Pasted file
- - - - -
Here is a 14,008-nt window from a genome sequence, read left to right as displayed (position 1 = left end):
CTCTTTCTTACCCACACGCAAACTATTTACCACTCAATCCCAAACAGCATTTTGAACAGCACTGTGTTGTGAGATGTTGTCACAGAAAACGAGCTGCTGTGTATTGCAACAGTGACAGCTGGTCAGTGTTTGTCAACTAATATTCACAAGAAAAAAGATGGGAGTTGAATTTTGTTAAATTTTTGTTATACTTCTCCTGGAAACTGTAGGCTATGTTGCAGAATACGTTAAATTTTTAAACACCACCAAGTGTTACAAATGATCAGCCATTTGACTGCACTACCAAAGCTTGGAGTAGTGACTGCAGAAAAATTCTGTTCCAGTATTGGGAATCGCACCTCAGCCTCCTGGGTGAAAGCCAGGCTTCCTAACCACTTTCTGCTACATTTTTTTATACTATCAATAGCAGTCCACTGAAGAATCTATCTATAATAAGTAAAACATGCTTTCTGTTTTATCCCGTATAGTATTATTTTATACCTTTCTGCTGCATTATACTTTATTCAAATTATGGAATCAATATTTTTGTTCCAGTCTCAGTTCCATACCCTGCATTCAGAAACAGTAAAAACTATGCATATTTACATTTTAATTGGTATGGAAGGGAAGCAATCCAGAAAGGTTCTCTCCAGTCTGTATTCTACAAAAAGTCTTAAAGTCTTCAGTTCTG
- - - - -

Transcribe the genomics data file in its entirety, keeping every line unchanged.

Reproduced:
Here is a 14,008-nt window from a genome sequence, read left to right as displayed (position 1 = left end):
CTCTTTCTTACCCACACGCAAACTATTTACCACTCAATCCCAAACAGCATTTTGAACAGCACTGTGTTGTGAGATGTTGTCACAGAAAACGAGCTGCTGTGTATTGCAACAGTGACAGCTGGTCAGTGTTTGTCAACTAATATTCACAAGAAAAAAGATGGGAGTTGAATTTTGTTAAATTTTTGTTATACTTCTCCTGGAAACTGTAGGCTATGTTGCAGAATACGTTAAATTTTTAAACACCACCAAGTGTTACAAATGATCAGCCATTTGACTGCACTACCAAAGCTTGGAGTAGTGACTGCAGAAAAATTCTGTTCCAGTATTGGGAATCGCACCTCAGCCTCCTGGGTGAAAGCCAGGCTTCCTAACCACTTTCTGCTACATTTTTTTATACTATCAATAGCAGTCCACTGAAGAATCTATCTATAATAAGTAAAACATGCTTTCTGTTTTATCCCGTATAGTATTATTTTATACCTTTCTGCTGCATTATACTTTATTCAAATTATGGAATCAATATTTTTGTTCCAGTCTCAGTTCCATACCCTGCATTCAGAAACAGTAAAAACTATGCATATTTACATTTTAATTGGTATGGAAGGGAAGCAATCCAGAAAGGTTCTCTCCAGTCTGTATTCTACAAAAAGTCTTAAAGTCTTCAGTTCTG